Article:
Attempted suicide among young people can be reduced by 50 percent
[PRESS RELEASE 01/09/2015] A new study published in journal The Lancet outlines a programme for preventing suicidality among young people. The results provide strong endorsement for a method whereby school students learn to discover signs of mental ill-health in themselves and their friends, while they are also trained to understand, interpret and manage challenging emotions. The European study was led from Karolinska Institutet in Sweden, and researchers now hope to see the method reach a large number of young people in European schools.
At a global level, suicide is the second leading cause of death in the age group 15-29. Only road traffic accidents cause more fatalities in this age group. At the same time, there has been a lack of knowledge about which strategy is best for preventing suicidal behaviours in young people. A major EU-funded study which embraces more than 11,000 school students from 168 schools in ten EU countries has therefore evaluated different strategies for prevention of suicidality in young people.
In the study, schools were randomized to receive one of three suicide prevention models or alternatively become part of a control group. The three methods were:
- An US method whereby teachers and other school personnel are trained to recognise signs of suicidality and motivate the students to seek help.
- A classroom screening test where psychiatrists, psychologists and counsellors identify students with mental health problems and refer them to treatment.
- The Awareness Programme which was developed by researchers at Karolinska Institutet in Sweden and Columbia University in the USA. It is a method whereby students learn both to recognise signs of mental health problems and cultivate good mental health with short lectures, posters in classroom environments and a more comprehensive brochure to take home. Students were also invited to take part in supervised role-play where they could explore their emotions and learn coping strategies for a variety of difficult life situations that could lead to suicidal behaviours. The educational programme lasted five hours over four weeks.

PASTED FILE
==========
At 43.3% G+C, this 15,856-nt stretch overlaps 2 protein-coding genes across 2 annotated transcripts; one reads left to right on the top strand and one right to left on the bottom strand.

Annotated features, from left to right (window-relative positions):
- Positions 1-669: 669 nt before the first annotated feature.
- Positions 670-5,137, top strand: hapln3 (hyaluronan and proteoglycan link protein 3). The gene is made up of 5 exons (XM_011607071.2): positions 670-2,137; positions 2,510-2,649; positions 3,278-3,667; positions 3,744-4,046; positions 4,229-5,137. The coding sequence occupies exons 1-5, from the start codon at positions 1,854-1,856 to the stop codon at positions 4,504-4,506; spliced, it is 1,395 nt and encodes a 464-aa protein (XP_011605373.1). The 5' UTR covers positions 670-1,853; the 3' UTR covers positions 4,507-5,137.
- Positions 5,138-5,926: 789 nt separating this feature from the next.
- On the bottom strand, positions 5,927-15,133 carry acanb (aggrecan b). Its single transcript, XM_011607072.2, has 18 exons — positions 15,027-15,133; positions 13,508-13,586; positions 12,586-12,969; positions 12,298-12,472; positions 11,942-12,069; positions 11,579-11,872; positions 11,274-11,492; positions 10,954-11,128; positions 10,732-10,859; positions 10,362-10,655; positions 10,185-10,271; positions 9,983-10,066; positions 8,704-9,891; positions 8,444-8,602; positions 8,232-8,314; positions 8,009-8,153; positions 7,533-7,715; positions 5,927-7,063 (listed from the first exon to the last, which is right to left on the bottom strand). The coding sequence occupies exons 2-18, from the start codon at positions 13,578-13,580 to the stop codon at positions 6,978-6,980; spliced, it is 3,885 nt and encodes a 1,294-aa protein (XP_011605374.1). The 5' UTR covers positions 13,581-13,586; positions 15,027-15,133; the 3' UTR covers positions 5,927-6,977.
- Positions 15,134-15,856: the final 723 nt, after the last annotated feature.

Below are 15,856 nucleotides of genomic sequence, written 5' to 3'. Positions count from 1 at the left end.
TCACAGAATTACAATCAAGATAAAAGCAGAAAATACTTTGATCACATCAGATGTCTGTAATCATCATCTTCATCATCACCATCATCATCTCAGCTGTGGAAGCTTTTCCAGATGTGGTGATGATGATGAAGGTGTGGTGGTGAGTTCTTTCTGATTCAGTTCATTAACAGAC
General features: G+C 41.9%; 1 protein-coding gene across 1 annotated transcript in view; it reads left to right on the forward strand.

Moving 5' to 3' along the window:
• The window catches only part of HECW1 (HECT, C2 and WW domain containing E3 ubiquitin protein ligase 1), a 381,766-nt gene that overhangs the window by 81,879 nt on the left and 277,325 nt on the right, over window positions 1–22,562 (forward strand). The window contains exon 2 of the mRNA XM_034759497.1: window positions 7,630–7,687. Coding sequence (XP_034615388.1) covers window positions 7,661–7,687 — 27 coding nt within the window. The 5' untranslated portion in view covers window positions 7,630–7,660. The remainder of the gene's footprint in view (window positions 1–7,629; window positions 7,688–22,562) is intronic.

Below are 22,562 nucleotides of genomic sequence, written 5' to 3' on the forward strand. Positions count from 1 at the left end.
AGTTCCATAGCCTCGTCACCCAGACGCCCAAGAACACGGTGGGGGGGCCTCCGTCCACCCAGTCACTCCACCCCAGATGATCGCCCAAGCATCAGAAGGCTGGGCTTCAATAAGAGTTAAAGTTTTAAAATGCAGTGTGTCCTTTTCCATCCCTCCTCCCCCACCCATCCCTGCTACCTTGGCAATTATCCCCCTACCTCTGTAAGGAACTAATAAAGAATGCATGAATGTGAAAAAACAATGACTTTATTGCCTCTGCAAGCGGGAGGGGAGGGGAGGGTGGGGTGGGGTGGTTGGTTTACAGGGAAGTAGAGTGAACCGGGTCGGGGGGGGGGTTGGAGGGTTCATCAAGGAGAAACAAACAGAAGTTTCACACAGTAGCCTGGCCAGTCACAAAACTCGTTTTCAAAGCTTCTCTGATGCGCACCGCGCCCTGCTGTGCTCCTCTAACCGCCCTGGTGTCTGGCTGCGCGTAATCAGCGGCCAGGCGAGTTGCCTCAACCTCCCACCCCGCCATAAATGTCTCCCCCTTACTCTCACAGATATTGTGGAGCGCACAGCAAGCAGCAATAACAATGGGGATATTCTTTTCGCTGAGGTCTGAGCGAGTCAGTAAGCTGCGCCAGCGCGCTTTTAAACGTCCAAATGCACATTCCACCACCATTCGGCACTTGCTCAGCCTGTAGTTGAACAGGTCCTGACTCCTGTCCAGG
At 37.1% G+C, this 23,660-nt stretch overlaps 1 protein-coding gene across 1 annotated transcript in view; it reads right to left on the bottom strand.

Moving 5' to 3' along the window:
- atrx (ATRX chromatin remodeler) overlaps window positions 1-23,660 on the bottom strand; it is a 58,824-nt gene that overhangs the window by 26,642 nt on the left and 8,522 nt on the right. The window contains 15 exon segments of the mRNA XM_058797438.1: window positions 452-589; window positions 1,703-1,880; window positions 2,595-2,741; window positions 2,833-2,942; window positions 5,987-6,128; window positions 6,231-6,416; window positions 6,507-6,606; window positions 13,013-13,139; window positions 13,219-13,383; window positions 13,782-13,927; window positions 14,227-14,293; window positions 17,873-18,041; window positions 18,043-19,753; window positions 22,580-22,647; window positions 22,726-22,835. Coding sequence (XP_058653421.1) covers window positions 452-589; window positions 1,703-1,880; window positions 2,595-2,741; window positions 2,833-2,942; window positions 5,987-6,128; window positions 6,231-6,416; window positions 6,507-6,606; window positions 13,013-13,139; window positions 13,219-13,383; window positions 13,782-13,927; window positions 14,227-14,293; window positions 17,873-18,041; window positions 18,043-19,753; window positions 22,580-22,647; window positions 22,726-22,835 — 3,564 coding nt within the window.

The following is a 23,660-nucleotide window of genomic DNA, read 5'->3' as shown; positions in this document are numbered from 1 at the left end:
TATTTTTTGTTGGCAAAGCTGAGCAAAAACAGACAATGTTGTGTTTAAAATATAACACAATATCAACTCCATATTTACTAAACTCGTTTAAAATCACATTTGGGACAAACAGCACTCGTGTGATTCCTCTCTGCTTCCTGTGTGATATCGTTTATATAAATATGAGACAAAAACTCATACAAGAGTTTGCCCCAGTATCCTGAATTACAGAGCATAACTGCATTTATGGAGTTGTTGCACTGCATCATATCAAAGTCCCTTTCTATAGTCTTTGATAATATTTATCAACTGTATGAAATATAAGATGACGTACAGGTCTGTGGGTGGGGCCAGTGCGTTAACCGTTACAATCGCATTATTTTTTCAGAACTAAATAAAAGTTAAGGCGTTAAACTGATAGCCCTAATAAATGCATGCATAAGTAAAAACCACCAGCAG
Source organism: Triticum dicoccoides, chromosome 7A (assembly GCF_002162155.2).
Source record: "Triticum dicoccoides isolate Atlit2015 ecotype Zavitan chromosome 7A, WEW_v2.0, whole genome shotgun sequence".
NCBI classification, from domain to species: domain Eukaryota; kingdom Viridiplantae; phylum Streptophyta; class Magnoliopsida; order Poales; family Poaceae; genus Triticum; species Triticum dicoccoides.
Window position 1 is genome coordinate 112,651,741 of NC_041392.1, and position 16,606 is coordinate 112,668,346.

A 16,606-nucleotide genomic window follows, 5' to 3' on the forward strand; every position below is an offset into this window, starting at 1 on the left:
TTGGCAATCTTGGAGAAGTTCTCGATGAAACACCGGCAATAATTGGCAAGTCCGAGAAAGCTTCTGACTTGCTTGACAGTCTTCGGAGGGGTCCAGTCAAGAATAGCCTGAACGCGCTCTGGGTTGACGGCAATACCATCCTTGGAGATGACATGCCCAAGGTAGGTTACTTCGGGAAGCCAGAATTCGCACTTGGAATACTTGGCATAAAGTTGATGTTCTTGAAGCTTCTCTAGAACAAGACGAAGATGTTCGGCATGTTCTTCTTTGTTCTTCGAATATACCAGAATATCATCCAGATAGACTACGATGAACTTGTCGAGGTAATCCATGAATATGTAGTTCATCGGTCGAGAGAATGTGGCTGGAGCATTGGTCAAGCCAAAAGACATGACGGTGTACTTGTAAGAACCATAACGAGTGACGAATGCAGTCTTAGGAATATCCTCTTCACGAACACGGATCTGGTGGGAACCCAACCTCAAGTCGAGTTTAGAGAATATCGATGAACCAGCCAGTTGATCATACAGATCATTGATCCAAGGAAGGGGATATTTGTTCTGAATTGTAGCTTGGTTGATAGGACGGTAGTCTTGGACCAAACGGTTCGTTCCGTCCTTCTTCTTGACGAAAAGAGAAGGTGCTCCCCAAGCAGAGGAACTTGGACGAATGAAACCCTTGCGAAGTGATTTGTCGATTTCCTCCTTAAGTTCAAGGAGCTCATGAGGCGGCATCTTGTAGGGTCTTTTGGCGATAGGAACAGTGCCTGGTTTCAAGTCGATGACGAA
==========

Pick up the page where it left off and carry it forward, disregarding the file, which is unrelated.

- No measures were taken in the control group except for putting up the posters that were part of the Awareness Programme in the classrooms.
The study provides results showing the effectiveness of the Awareness Programme – which gives students a tool to exercise influence over their mental health – in preventing attempted suicide and serious suicidal thoughts with plans how to commit suicide. One year after completing the programme, the number of attempted suicides and serious suicidal thoughts and planned suicides in this group was 50% lower compared with the control group. In the two other groups, where the responsibility for the students’ mental health rested exclusively with the teacher or professional health care personnel, the proportion was the same as in the control group.
“This study provides much-needed evidence for the effectiveness of universal school-based public health programmes designed for students. The study shows that it possible to implement suicide prevention programmes in schools with good results. Now we can take the step from following statistics that indicate the seriousness of the problem, towards actively and comprehensively using the Awareness Programme in schools. We also plan to develop the method into a modern web-based solution such as a mobile phone app to reach as many young people as possible,” said Danuta Wasserman, Professor at the Department of Learning, Informatics, Management and Ethics, and head of the National Centre for Suicide Research and Prevention of Mental Ill-Health (NASP) at Karolinska Institutet, Sweden.
The study was funded by an EU grant from the Seventh Framework Programme (FP7). It is led from NASP, which also is WHO’s collaborative partner in the field.
Publication: ‘School-based suicide prevention programmes: the SEYLE cluster-randomised, controlled trial’, Danuta Wasserman, Christina W Hoven, Camilla Wasserman, Melanie Wall, Ruth Eisenberg, Gergö Hadlaczky, Ian Kelleher, Marco Sarchiapone, Alan Apter, Judit Balazs, Julio Bobes, Romuald Brunner, Paul Corcoran, Doina Cosman, Francis Guillemin, Christian Haring, Miriam Iosue, Michael Kaess, Jean-Pierre Kahn, Helen Keeley, George Musa, Bogdan Nemes, Vita Postuvan, Pilar Saiz, Stella Reiter-Theil, Airi Varnik, Peeter Varnik & Vladimir Carli, The Lancet, online 9 January 2015. DOI: 10.1016/S0140-6736(14)61213-7
For more information about the study, please contact:
Danuta Wasserman, PhD, Professor
Tel: +46 73 377 91 95.
Karolinska Institutet is one of the world’s leading medical universities. It accounts for over 40 per cent of the medical academic research conducted in Sweden and offers the country’s broadest range of education in medicine and health sciences. Since 1901 the Nobel Assembly at Karolinska Institutet has selected the Nobel laureates in Physiology or Medicine.